Previously we described an RpoS homolog in Geobacter sulfurreducens (44). It was found that RpoS is necessary for survival in stationary phase and upon oxygen exposure as well as for effective reduction of Fe(III) oxides, the primary electron acceptor for the Geobacteraceae in most sedimentary environments. Here we report an initial characterization of the RpoS regulon in G. sulfurreducens in order to better understand its mechanisms of stress response. This was achieved by comparison of gene expression and protein profiles, using DNA microarray and proteomics analyses, of the G. sulfurreducens wild-type strain and an rpoS mutant derivative grown in continuous culture with acetate as the electron donor and fumarate as the electron acceptor. Additional transcriptional profiling was also conducted using Fe(III) as an electron acceptor. The results indicate that in G. sulfurreducens RpoS has both negative and positive effects on gene transcription and that the corresponding regulon comprises genes with very diverse functions.
Wild-type G. sulfurreducens strain DL1 (11, 12) and mutant DLCN16 (ΔrpoS::Km) (44) were grown under anaerobic conditions at 30°C in continuous culture with a 200-ml working volume as previously described (16). Cells were cultured at a growth rate of 0.05 h−1. Steady-state cell growth was obtained after five volume refills and was confirmed by a constant cell density and constant concentrations of fumarate and succinate or Fe(II). Acetate (5.5 mM) was the electron donor and the limiting substrate. The electron acceptor was fumarate (30 mM) or Fe(III)-citrate (60 mM). Cells derived from these cultures were used to carry out proteomics as well as DNA microarray analyses as described below. Oxygen respiration assay was carried out as previously described (33) using strain DLI, an rpoS mutant.
Total RNA was extracted as previously described by first mechanically disrupting cells using a FastPrep instrument (Qbiogene, Carlsbad, CA) with Lysing Matrix B (Qbiogene, Carlsbad, CA), followed by nucleic acid extraction with TRIzol reagent (Invitrogen, Carlsbad, CA) (a monophasic solution of phenol and guanidine isothiocyanate) (41). Any residual DNA was removed using RNase-free DNase according to the manufacturer's instructions (Ambion, Austin, TX), and treated RNA was subsequently cleaned and concentrated with RNeasy minicolumns (QIAGEN Inc., Valencia, CA). The quality of total RNA was assessed by agarose-formaldehyde gel electrophoresis and the concentration determined using a NanoDrop ND-1000 spectrophotometer (NanoDrop Technologies, Wilmington, DE).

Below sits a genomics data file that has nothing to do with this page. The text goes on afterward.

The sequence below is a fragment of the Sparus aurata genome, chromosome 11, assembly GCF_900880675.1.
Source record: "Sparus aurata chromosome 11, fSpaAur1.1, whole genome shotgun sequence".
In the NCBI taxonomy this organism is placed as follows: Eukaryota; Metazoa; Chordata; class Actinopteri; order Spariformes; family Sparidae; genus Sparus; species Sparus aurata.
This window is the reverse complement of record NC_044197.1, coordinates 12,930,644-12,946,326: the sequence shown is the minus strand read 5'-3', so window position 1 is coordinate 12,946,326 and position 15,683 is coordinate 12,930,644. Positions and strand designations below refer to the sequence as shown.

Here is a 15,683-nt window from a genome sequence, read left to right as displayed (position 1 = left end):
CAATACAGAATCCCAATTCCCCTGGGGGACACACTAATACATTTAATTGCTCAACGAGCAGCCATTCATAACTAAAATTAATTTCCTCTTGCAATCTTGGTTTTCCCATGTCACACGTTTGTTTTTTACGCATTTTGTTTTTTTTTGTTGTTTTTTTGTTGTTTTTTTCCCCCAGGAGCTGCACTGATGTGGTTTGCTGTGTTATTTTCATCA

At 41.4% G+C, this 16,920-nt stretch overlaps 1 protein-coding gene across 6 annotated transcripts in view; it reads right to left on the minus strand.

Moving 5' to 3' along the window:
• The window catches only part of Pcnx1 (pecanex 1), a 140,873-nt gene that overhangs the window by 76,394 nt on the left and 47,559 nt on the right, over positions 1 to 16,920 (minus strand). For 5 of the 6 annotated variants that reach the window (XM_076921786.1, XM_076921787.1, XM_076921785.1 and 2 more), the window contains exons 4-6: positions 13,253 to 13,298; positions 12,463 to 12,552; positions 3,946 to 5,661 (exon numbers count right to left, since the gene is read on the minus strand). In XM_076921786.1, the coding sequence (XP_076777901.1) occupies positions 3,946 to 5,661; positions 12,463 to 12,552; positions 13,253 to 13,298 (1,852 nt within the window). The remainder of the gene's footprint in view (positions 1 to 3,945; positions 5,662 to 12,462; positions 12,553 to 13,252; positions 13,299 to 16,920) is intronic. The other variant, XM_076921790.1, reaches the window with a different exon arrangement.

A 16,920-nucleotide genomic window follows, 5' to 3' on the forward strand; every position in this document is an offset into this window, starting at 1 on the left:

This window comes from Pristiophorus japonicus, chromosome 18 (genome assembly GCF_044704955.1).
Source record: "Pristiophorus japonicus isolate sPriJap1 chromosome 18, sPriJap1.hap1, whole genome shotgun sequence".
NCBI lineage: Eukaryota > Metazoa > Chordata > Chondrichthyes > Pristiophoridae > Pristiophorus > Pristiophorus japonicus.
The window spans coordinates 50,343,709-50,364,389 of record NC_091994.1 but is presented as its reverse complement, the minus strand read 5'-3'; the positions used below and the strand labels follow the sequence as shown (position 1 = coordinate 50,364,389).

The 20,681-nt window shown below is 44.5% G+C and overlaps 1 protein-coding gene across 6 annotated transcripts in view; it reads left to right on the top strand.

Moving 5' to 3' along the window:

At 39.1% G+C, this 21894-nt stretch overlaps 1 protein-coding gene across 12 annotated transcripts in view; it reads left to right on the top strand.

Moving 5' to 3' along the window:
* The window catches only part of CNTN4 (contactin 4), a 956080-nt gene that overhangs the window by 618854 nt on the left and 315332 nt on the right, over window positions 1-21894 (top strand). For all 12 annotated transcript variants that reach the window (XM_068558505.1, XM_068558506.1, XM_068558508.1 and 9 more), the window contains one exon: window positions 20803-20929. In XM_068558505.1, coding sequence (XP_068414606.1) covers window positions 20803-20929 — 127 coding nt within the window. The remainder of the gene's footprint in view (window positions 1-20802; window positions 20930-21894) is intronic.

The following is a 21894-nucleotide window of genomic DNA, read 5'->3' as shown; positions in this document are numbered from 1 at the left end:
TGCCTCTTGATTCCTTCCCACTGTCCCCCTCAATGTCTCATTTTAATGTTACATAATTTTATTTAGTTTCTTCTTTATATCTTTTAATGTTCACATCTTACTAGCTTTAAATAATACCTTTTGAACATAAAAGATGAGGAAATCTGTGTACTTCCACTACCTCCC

A DNA microarray, as previously described (41), was used for transcriptional profiling. Briefly, the microarray consisted of 3,417 unique PCR products representing predicted coding sequences of the G. sulfurreducens genome, and an additional 51 coding sequences were represented in duplicate. Several intergenic regions of the genome were also represented. Amplicons (reporters) were resuspended to a concentration of 100 to 200 nM in 50% dimethyl sulfoxide prior to printing onto UltraGaps aminosilane-coated slides (Corning Life Sciences, Acton, MA) using a Brooks Automation Systems (Cambridge, MA) array spotter. All reporters were printed a total of six times per slide. After printing, all slides were cross-linked using a Stratalinker UV cross-linker (Stratagene, La Jolla, CA) and stored under vacuum until use.
Total RNA was used for indirect labeling of targets with either Cyanine 3 (Cy3) or Cy5 fluorescent dye as previous described (41). Targets used for hybridizations in both experiments consisted of approximately 4 to 5 μg of cDNA, with greater than 200 pmol of dye molecule incorporated per microgram of cDNA synthesized. Triplicate control and treatment chemostat cultures were extracted for the experiment conducted using fumarate as an electron acceptor and in duplicate for the experiment using Fe(III) citrate as an electron acceptor. Extracted RNA was subsequently paired to produce three biological replicates and two biological replicates, respectively, for the fumarate and Fe(III) RpoS experiments from which hybridizations could be repeated (technical replicates). Prehybridization of slides consisted of their immersion in a solution of 5× SSC (1× SSC is 0.15 M NaCl plus 0.015 M sodium citrate), 0.1% sodium dodecyl sulfate (SDS), and 1% bovine serum albumin for 45 min at 42°C, after which slides were washed and dried. Labeled cDNA was resuspended in a solution of 50% formamide, 5× SSC, 0.1% SDS and allowed to hybridize for 18 to 20 h at 42°C under glass coverslips. After hybridization, slides were washed two times for 4 minutes each in the following series of solutions: 1× SSC, 0.2% SDS; 0.1× SSC, 0.1% SDS; and 0.1× SSC. A final wash for 30 seconds in 0.05× SSC was completed prior to drying by centrifugation. Slides were promptly scanned at a 10-μm resolution using an Axon 4000B scanner with GenePix 4.0 software (Molecular Devices Corp., Sunnyvale, CA).